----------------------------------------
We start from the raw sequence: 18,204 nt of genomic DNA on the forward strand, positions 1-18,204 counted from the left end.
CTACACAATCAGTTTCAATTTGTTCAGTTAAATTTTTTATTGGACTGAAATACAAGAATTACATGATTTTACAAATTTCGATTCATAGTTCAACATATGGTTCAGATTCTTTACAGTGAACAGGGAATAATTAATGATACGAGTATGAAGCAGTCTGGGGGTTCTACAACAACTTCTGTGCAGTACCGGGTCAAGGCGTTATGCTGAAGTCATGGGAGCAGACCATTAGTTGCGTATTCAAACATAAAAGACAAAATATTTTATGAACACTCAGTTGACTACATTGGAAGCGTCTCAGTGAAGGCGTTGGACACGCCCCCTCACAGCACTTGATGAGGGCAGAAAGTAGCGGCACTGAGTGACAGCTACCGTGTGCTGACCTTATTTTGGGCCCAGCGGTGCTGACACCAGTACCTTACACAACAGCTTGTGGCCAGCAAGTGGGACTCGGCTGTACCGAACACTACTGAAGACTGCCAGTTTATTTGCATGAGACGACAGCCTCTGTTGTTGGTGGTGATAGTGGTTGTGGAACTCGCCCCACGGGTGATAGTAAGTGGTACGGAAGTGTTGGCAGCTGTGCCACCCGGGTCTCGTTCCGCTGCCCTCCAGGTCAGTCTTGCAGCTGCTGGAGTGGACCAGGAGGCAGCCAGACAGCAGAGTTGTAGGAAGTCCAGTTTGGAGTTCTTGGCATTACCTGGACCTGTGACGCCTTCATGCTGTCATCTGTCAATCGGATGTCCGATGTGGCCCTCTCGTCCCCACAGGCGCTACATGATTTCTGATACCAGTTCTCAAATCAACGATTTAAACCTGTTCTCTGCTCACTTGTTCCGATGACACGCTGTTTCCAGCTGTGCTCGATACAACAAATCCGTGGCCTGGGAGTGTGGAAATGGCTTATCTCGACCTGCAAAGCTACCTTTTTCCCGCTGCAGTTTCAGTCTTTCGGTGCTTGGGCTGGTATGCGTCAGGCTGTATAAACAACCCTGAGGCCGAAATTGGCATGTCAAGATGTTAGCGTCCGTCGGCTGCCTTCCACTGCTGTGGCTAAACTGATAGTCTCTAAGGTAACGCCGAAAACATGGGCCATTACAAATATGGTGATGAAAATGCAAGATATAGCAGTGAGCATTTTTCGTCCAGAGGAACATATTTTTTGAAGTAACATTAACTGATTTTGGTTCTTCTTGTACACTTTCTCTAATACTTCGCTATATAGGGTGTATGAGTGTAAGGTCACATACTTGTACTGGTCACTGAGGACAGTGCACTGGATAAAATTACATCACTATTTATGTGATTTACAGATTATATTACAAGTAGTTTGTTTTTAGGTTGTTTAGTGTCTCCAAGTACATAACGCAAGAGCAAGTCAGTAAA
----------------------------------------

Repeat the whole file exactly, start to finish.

We start from the raw sequence: 18,204 nt of genomic DNA on the forward strand, positions 1-18,204 counted from the left end.
CTACACAATCAGTTTCAATTTGTTCAGTTAAATTTTTTATTGGACTGAAATACAAGAATTACATGATTTTACAAATTTCGATTCATAGTTCAACATATGGTTCAGATTCTTTACAGTGAACAGGGAATAATTAATGATACGAGTATGAAGCAGTCTGGGGGTTCTACAACAACTTCTGTGCAGTACCGGGTCAAGGCGTTATGCTGAAGTCATGGGAGCAGACCATTAGTTGCGTATTCAAACATAAAAGACAAAATATTTTATGAACACTCAGTTGACTACATTGGAAGCGTCTCAGTGAAGGCGTTGGACACGCCCCCTCACAGCACTTGATGAGGGCAGAAAGTAGCGGCACTGAGTGACAGCTACCGTGTGCTGACCTTATTTTGGGCCCAGCGGTGCTGACACCAGTACCTTACACAACAGCTTGTGGCCAGCAAGTGGGACTCGGCTGTACCGAACACTACTGAAGACTGCCAGTTTATTTGCATGAGACGACAGCCTCTGTTGTTGGTGGTGATAGTGGTTGTGGAACTCGCCCCACGGGTGATAGTAAGTGGTACGGAAGTGTTGGCAGCTGTGCCACCCGGGTCTCGTTCCGCTGCCCTCCAGGTCAGTCTTGCAGCTGCTGGAGTGGACCAGGAGGCAGCCAGACAGCAGAGTTGTAGGAAGTCCAGTTTGGAGTTCTTGGCATTACCTGGACCTGTGACGCCTTCATGCTGTCATCTGTCAATCGGATGTCCGATGTGGCCCTCTCGTCCCCACAGGCGCTACATGATTTCTGATACCAGTTCTCAAATCAACGATTTAAACCTGTTCTCTGCTCACTTGTTCCGATGACACGCTGTTTCCAGCTGTGCTCGATACAACAAATCCGTGGCCTGGGAGTGTGGAAATGGCTTATCTCGACCTGCAAAGCTACCTTTTTCCCGCTGCAGTTTCAGTCTTTCGGTGCTTGGGCTGGTATGCGTCAGGCTGTATAAACAACCCTGAGGCCGAAATTGGCATGTCAAGATGTTAGCGTCCGTCGGCTGCCTTCCACTGCTGTGGCTAAACTGATAGTCTCTAAGGTAACGCCGAAAACATGGGCCATTACAAATATGGTGATGAAAATGCAAGATATAGCAGTGAGCATTTTTCGTCCAGAGGAACATATTTTTTGAAGTAACATTAACTGATTTTGGTTCTTCTTGTACACTTTCTCTAATACTTCGCTATATAGGGTGTATGAGTGTAAGGTCACATACTTGTACTGGTCACTGAGGACAGTGCACTGGATAAAATTACATCACTATTTATGTGATTTACAGATTATATTACAAGTAGTTTGTTTTTAGGTTGTTTAGTGTCTCCAAGTACATAACGCAAGAGCAAGTCAGTAAA